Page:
2 Comments

  1. Gary
    October 6, 2013 @ 10:21 am

    Thanks Janice for this sincere and heart warming post about our show. It was an interesting and fun show that one…as a matter of fact every single show we do ends with a long conversation, evaluating what went well and what went not so well during the show (we’ve been doing this for over 6 years now). That’s the only way an improvisation show like ours can improve and evolve, and indeed, the conversation after that particular show was interesting and the whole ‘situation’ we found ourselves in with the bus driver was discussed, but alas, with no clear conclusions, other than hoping no harm has ben done to anyone. The last thing we would ever want is to make someone feel uncomfortable or at risk, and part of the insight we gain from each show is about how different cultures deal with certain situations and how people all over the world accept, or reject, the extraordinary, the different…so, aside for learning a lesson as ‘actors’ about the limits which we should or shouldn’t cross (and we realize that perhaps we did cross the line here, and are sorry for that) the real question for us is not about whether the bus driver felt like she was part of the show or was being mocked, which she wasn’t, the real question is – as a human being, what prevented that bus driver from opening the bus doors and letting 8 innocent immigrants into her bus? when one thinks about ‘getting into trouble’, could’t one avoid a lot of it by acting more sensibly, instead of blindly obeying social rules which are aimed at scaring us, instead of making us feel more secure? why is it that people put aside their humanity and tenderness (and sense of humor, for that matter) when putting on their work uniform? just think about it…nothing in the world would have ‘happened’ if she did open that door and let us in, and continued on her way. That’s why for us Kamchatka, isn’t just about ‘theatre’, its about trying to defend humainty and trying to fight the fact that all over the world we, as a race, seem to be continuously building walls and rules which defy common sense and which alientae us from each other and which create suspicion and mistrust, instead of doing just the opposite. That said, isn’t it great the La Jolla Playhouse has created this wonderfull event with the clear intention off breaking down these walls?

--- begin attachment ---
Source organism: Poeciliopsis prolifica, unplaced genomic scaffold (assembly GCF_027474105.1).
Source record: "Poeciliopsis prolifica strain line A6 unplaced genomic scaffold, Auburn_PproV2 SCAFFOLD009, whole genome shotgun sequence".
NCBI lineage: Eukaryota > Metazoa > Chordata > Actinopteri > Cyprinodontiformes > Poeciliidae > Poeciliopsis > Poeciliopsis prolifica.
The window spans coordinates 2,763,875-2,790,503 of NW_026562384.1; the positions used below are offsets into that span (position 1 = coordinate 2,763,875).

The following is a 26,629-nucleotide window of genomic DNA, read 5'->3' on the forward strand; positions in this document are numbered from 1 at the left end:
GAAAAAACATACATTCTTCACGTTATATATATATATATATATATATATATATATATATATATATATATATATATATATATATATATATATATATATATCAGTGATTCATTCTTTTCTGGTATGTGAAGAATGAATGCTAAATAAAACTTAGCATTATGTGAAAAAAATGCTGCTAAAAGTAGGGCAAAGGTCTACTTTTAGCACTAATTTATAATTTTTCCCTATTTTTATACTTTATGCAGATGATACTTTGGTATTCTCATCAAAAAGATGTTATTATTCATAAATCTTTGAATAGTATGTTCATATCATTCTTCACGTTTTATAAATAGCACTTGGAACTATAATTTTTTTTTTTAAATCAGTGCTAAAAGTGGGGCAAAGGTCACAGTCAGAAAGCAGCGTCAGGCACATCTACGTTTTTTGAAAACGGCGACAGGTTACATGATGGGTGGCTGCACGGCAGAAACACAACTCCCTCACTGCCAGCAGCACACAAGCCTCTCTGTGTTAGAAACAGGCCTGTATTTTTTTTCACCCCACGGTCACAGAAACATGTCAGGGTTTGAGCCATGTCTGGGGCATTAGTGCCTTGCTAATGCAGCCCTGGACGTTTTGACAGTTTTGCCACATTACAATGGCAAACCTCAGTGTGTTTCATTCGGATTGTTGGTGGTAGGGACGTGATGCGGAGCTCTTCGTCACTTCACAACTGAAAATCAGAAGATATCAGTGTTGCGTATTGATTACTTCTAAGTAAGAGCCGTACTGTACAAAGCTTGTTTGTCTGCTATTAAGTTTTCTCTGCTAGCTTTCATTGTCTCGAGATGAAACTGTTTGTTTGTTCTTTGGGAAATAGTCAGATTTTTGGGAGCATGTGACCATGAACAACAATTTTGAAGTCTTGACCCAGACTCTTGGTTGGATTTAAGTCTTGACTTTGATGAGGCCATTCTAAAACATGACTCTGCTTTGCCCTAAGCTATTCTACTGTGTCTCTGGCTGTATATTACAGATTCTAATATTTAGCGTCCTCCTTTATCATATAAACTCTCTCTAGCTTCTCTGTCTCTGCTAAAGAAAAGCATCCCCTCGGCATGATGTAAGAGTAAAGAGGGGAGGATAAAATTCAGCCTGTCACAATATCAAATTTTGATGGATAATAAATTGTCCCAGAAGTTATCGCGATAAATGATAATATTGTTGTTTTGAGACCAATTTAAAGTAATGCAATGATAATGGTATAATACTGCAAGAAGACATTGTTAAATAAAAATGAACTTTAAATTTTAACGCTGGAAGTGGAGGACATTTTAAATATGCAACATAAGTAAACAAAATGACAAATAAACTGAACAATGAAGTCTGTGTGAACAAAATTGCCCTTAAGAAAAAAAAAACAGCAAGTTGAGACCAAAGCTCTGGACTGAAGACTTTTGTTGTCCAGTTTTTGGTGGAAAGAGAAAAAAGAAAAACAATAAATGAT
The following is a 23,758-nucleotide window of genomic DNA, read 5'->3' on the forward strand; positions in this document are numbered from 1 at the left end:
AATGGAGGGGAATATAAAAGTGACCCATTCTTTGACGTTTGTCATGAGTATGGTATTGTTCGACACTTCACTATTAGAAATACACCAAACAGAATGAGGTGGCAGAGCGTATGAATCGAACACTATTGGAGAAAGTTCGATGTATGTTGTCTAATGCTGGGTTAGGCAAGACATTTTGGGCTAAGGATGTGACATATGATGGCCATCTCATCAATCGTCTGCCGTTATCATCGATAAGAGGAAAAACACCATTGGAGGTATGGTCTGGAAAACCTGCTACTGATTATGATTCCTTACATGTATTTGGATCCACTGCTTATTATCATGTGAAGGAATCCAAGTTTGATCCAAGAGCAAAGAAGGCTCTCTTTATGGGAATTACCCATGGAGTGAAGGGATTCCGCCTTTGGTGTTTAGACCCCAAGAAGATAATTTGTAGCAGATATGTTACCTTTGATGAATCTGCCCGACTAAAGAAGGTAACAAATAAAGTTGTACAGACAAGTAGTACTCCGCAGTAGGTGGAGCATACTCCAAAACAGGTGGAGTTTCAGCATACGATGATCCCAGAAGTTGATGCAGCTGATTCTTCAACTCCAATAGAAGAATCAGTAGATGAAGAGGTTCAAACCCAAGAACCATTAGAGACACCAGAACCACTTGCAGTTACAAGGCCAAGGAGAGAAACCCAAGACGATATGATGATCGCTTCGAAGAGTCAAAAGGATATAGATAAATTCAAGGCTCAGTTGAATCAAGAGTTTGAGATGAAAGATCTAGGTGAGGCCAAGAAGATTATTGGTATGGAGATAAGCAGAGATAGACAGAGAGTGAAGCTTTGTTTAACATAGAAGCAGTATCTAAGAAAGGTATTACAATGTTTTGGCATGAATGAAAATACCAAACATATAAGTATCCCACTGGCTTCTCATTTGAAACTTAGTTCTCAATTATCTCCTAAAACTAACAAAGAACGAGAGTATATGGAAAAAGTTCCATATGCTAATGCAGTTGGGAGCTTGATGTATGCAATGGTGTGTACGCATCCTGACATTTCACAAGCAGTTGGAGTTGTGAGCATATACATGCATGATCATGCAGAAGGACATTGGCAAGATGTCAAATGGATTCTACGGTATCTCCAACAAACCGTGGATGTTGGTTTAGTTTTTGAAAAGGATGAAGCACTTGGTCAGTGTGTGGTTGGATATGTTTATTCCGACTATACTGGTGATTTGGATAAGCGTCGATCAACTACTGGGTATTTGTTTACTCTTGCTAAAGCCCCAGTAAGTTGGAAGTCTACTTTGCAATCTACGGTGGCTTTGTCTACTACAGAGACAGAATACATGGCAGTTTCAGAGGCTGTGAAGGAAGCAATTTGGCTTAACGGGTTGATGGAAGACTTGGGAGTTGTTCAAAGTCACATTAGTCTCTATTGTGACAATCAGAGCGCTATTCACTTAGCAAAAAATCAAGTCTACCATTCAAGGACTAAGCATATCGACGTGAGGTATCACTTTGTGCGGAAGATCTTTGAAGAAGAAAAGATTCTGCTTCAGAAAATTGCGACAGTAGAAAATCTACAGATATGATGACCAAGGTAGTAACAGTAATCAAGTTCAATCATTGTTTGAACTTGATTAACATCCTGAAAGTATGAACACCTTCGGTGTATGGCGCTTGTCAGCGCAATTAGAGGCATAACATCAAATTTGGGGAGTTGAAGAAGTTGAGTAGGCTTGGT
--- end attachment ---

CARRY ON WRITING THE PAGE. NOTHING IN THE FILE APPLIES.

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    • Janice Steinberg Janice Steinberg
      October 6, 2013 @ 11:56 am

      Dear Gary,
      Thank you for your thoughtful response to my review. My ideal for arts criticism is that it deepen and expand the conversation started by a work of art. One of the wonderful things about your encounter with the bus driver is the way it reverberated; in addition to writing about it, I got into discussions about it with people at the festival Friday and yesterday. I’m honored that you’re engaging in the public conversation, as well. I think it’s great that you and the other performers didn’t reach a clear conclusion about what happened with the bus driver, because it was complex. What you say about people putting aside their humanity when they put on their work uniforms and blindly obeying rules resonates. As for people putting aside their senses of humor, I wonder if a deeper issue is our lack of a sense of play, that sacred activity that – at least in this culture – we seem to consider only appropriate for children; as adults, our play gets structured into sports or working out, often undertaken with the same grim determination as climbing the corporate ladder. (I teach classes in a dance-fitness practice, Nia, and it’s interesting to see how uncomfortable some people get when we do “free dance” and I encourage students to connect to one another.) There’s also a question of perception. From your perspective, you were “innocent immigrants,” and I think that’s how your appearance – the shabby overcoats and modest suitcases – read to festival-goers. But I wonder what the bus driver saw when she looked at you.

      And yes! it’s fantastic that the WoW Festival has created an environment – physical and conceptual – in which this kind of conversation occurs. I really do want to follow you guys anywhere. Any chance you’ll be in Paris at the end of November or Tel Aviv in early December?

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